PhpMyAdmin with Apache

sudo apt install phpmyadmin php-mbstring php-zip php-gd php-json php-curl

When the phpmyadmin installer gives you the choice of Apache or Lighttpd you must hit [Space] to select the option [*] BEFORE you hit [OK] or no configuration of the webserver will take place.

Run the installation as above.  Test that the base installation is working by going to http://localhost/phpmyadmin

The following are instructions to secure Apache2 with phpMyAdmin on port 80.  It is never a good idea to put anything sensitive on port 80 and expose it to the internet.  Additional complication to serve on 443 are beyond the scope of these instructions.

PhpMyAdmin and UFW

One simple approach is to configure your firewall to prevent access to Apaches 80 (and potentially 443) ports.   Leave external access only to Tomcat on 8443 which will give access to  OSCAR. You will probably want a single or a range of workstations to access phpMyAdmin.  This can be set by specific ip (more secure) or CIDR range (more convenient).  For example if your workstation’s external IP is and you wish to add access to phpMyAdmin from that workstation you will use the following command on the UFW on the machine that serves OSCAR and phpMyAdmin.  (Replace the example with your desired IP or range.)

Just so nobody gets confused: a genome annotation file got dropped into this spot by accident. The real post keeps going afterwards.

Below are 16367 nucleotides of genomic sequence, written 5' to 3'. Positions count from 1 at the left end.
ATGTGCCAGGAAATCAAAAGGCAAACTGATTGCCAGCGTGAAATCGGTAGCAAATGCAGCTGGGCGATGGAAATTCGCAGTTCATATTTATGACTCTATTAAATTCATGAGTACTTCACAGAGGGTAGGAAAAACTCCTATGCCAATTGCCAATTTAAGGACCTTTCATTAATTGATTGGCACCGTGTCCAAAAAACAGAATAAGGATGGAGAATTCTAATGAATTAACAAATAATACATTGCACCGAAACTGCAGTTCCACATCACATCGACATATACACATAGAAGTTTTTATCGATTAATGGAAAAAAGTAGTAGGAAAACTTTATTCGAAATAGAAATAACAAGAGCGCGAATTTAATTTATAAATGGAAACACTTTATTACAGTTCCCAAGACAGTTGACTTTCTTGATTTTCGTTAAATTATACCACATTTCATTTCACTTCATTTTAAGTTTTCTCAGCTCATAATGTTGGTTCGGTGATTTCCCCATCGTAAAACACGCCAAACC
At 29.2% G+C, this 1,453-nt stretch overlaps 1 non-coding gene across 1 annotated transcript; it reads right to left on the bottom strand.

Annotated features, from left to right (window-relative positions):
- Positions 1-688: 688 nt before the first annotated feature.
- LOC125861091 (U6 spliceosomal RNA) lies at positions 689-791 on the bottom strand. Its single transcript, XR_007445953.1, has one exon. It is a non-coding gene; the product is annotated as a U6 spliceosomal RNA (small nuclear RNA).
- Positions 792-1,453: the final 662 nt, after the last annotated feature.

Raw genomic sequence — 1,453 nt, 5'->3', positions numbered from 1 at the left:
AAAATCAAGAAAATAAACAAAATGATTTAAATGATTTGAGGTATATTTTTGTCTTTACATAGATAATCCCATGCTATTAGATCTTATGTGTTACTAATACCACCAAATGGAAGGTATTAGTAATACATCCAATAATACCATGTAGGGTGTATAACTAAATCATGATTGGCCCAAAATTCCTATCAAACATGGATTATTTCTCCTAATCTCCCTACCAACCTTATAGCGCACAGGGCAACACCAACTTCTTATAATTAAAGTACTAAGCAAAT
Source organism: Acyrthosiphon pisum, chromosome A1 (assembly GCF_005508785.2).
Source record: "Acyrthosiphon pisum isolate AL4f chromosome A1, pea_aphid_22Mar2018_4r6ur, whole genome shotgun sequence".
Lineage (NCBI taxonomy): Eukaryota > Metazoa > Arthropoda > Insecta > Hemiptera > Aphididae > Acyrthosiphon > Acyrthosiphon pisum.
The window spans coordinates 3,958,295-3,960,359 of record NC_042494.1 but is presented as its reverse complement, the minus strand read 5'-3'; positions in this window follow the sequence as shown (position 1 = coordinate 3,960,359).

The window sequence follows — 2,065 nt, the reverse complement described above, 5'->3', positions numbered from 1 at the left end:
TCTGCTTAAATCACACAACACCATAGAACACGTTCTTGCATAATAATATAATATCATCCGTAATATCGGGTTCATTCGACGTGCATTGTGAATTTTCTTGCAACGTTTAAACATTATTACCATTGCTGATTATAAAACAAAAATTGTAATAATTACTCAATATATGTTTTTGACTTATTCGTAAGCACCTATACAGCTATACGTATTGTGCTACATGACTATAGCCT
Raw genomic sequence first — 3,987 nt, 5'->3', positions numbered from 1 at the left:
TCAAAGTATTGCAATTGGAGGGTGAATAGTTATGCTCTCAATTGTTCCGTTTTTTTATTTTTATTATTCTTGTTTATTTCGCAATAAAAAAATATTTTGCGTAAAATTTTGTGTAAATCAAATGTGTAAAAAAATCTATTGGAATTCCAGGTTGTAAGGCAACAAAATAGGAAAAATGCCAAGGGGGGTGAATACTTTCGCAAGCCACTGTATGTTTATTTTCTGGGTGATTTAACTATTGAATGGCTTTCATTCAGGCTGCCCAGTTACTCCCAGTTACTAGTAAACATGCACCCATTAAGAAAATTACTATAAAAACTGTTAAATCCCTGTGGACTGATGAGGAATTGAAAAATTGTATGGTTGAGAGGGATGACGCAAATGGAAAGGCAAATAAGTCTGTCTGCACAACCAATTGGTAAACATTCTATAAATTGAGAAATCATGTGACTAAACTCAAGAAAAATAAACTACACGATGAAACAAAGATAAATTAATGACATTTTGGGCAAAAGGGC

sudo ufw allow from to any port 80

A reasonable configuration for UFW with OSCAR and the above machines access to phpMyAdmin may look similar to the below.

sudo ufw status
Status: active

To Action From
-- ------ ----
22/tcp ALLOW Anywhere 
8443 ALLOW Anywhere 
3306 DENY Anywhere 
8080 DENY Anywhere 
80 DENY Anywhere 
Apache Secure DENY Anywhere 
22/tcp (v6) ALLOW Anywhere (v6) 
8443 (v6) ALLOW Anywhere (v6) 
3306 (v6) DENY Anywhere (v6) 
8080 (v6) DENY Anywhere (v6) 
80 (v6) DENY Anywhere (v6) 
Apache Secure (v6) DENY Anywhere (v6)